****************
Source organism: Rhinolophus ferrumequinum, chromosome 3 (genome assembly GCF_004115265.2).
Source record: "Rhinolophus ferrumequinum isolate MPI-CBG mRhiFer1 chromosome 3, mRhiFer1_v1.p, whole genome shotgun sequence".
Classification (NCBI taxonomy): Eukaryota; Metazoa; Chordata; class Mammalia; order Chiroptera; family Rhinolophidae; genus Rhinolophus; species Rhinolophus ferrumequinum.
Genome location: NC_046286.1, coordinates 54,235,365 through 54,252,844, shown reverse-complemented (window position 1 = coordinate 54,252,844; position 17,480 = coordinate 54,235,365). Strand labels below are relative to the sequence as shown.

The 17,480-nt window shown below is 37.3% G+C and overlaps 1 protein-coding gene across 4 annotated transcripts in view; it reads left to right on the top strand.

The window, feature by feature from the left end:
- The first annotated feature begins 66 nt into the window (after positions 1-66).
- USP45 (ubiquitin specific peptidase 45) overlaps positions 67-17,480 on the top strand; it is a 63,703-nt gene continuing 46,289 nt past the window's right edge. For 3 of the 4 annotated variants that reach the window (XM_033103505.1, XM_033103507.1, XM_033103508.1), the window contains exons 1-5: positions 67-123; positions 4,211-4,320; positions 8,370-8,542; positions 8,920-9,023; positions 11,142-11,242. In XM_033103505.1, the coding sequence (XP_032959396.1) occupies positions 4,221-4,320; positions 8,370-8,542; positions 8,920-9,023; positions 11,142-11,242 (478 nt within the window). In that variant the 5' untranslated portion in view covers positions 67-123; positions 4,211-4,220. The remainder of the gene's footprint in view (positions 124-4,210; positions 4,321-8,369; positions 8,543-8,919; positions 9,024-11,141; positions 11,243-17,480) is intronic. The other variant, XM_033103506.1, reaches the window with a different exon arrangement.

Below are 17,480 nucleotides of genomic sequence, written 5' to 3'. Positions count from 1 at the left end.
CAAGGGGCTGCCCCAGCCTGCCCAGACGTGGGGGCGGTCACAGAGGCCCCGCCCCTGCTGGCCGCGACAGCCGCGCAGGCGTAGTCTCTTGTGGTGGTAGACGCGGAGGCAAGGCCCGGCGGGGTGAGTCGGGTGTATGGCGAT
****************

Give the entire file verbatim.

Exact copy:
Source organism: Rhinolophus ferrumequinum, chromosome 3 (genome assembly GCF_004115265.2).
Source record: "Rhinolophus ferrumequinum isolate MPI-CBG mRhiFer1 chromosome 3, mRhiFer1_v1.p, whole genome shotgun sequence".
Classification (NCBI taxonomy): Eukaryota; Metazoa; Chordata; class Mammalia; order Chiroptera; family Rhinolophidae; genus Rhinolophus; species Rhinolophus ferrumequinum.
Genome location: NC_046286.1, coordinates 54,235,365 through 54,252,844, shown reverse-complemented (window position 1 = coordinate 54,252,844; position 17,480 = coordinate 54,235,365). Strand labels below are relative to the sequence as shown.

The 17,480-nt window shown below is 37.3% G+C and overlaps 1 protein-coding gene across 4 annotated transcripts in view; it reads left to right on the top strand.

The window, feature by feature from the left end:
- The first annotated feature begins 66 nt into the window (after positions 1-66).
- USP45 (ubiquitin specific peptidase 45) overlaps positions 67-17,480 on the top strand; it is a 63,703-nt gene continuing 46,289 nt past the window's right edge. For 3 of the 4 annotated variants that reach the window (XM_033103505.1, XM_033103507.1, XM_033103508.1), the window contains exons 1-5: positions 67-123; positions 4,211-4,320; positions 8,370-8,542; positions 8,920-9,023; positions 11,142-11,242. In XM_033103505.1, the coding sequence (XP_032959396.1) occupies positions 4,221-4,320; positions 8,370-8,542; positions 8,920-9,023; positions 11,142-11,242 (478 nt within the window). In that variant the 5' untranslated portion in view covers positions 67-123; positions 4,211-4,220. The remainder of the gene's footprint in view (positions 124-4,210; positions 4,321-8,369; positions 8,543-8,919; positions 9,024-11,141; positions 11,243-17,480) is intronic. The other variant, XM_033103506.1, reaches the window with a different exon arrangement.

Below are 17,480 nucleotides of genomic sequence, written 5' to 3'. Positions count from 1 at the left end.
CAAGGGGCTGCCCCAGCCTGCCCAGACGTGGGGGCGGTCACAGAGGCCCCGCCCCTGCTGGCCGCGACAGCCGCGCAGGCGTAGTCTCTTGTGGTGGTAGACGCGGAGGCAAGGCCCGGCGGGGTGAGTCGGGTGTATGGCGAT